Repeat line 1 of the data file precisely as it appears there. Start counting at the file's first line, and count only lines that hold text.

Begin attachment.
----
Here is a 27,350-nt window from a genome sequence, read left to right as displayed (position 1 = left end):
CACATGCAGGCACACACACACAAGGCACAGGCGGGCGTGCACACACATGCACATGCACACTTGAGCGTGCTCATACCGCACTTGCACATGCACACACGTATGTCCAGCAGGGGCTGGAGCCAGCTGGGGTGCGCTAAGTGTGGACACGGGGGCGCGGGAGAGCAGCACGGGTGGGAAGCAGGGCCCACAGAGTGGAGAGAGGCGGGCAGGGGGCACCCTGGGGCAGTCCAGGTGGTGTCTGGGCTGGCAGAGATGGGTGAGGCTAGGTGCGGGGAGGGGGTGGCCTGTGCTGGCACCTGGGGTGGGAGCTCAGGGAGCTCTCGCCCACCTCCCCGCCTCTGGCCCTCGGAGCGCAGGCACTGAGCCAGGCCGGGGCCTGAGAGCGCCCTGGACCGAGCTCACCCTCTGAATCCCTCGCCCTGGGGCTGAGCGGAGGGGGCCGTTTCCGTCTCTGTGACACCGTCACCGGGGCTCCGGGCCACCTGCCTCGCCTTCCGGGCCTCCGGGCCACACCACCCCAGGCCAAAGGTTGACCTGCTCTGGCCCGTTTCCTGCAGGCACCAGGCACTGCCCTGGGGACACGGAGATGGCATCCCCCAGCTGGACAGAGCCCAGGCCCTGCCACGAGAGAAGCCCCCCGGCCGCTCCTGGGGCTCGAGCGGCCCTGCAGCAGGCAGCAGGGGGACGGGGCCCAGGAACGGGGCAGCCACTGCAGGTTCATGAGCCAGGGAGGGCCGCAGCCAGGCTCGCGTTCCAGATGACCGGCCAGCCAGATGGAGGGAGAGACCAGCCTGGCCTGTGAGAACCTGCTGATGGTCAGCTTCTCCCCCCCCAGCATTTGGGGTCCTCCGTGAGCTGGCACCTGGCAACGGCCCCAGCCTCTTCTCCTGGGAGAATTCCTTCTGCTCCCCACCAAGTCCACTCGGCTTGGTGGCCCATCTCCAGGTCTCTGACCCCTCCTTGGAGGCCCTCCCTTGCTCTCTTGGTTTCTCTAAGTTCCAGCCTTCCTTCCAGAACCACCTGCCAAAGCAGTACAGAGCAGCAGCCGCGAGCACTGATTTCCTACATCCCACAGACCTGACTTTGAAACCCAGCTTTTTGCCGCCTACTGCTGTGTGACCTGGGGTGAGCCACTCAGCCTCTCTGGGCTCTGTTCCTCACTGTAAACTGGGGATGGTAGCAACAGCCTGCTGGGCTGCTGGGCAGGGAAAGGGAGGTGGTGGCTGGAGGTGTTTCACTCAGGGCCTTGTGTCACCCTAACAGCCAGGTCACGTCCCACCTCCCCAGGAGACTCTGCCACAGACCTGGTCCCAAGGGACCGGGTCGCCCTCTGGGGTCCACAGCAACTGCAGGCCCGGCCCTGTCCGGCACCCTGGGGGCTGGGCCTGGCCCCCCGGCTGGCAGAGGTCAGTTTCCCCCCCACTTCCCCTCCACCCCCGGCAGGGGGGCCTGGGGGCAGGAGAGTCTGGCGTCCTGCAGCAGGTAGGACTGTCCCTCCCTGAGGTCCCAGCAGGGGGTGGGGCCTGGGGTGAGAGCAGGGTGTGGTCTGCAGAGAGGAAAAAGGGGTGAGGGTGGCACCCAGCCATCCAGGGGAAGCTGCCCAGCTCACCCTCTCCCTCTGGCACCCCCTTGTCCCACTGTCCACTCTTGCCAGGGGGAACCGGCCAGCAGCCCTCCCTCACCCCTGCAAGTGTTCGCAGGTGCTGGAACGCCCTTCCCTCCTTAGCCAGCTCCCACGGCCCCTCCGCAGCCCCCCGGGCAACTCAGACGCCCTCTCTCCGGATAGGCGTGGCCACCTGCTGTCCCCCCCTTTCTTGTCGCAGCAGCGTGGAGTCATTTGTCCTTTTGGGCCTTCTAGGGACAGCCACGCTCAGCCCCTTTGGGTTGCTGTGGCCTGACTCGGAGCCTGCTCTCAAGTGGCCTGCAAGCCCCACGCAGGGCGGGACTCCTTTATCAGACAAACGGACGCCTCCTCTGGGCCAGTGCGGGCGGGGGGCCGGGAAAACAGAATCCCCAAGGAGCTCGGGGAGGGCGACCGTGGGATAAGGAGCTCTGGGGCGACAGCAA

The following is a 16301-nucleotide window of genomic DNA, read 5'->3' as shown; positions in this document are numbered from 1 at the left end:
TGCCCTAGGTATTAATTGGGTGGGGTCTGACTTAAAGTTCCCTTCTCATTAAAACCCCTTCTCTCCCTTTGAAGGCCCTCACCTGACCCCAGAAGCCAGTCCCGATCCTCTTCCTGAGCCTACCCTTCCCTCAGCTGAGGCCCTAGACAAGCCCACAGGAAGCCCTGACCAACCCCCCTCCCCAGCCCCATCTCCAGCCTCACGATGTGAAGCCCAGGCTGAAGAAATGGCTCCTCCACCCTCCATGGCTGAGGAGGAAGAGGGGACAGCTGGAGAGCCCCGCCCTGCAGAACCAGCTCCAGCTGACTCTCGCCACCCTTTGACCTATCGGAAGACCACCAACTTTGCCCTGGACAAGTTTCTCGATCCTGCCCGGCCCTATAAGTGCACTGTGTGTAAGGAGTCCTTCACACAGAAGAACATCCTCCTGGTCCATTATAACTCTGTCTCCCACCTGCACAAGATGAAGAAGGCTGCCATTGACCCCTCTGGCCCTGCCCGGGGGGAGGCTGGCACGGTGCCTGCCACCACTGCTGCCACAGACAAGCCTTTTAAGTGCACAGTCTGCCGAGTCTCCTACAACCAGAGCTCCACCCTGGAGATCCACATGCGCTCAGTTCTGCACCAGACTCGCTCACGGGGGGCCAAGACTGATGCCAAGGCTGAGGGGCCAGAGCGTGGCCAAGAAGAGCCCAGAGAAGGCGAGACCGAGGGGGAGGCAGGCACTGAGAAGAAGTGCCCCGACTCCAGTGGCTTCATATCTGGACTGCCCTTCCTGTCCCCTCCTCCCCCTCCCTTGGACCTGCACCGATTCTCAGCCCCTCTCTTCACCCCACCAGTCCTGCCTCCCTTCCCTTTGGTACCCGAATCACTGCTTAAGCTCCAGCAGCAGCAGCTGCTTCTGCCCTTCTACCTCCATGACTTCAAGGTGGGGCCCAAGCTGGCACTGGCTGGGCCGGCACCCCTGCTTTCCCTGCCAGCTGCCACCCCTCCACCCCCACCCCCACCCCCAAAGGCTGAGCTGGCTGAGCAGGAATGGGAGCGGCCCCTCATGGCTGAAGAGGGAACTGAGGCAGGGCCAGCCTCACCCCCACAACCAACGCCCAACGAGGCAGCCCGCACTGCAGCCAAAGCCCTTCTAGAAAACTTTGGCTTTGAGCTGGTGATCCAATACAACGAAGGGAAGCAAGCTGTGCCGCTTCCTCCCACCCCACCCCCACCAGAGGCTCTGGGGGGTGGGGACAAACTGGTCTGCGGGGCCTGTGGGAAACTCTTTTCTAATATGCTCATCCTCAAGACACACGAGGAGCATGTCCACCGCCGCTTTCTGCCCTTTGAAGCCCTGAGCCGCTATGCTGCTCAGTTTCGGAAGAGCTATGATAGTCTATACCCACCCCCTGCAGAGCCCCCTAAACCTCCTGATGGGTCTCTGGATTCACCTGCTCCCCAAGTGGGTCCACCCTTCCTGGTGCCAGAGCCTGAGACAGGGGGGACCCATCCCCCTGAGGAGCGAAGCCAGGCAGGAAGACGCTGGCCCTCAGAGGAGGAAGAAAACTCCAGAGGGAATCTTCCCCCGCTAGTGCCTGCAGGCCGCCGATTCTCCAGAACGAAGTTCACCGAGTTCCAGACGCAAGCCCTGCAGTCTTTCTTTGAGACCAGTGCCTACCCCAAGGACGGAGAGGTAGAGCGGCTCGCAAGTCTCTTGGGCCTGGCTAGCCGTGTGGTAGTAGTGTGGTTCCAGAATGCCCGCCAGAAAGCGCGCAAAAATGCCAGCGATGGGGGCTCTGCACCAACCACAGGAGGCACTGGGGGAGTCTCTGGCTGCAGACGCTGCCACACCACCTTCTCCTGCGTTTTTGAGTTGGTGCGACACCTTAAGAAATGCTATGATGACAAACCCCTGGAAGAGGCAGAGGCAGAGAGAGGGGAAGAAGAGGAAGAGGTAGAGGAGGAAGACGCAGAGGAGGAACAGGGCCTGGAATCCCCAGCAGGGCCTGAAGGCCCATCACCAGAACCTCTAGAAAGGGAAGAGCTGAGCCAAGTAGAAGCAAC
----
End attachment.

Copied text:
Here is a 27,350-nt window from a genome sequence, read left to right as displayed (position 1 = left end):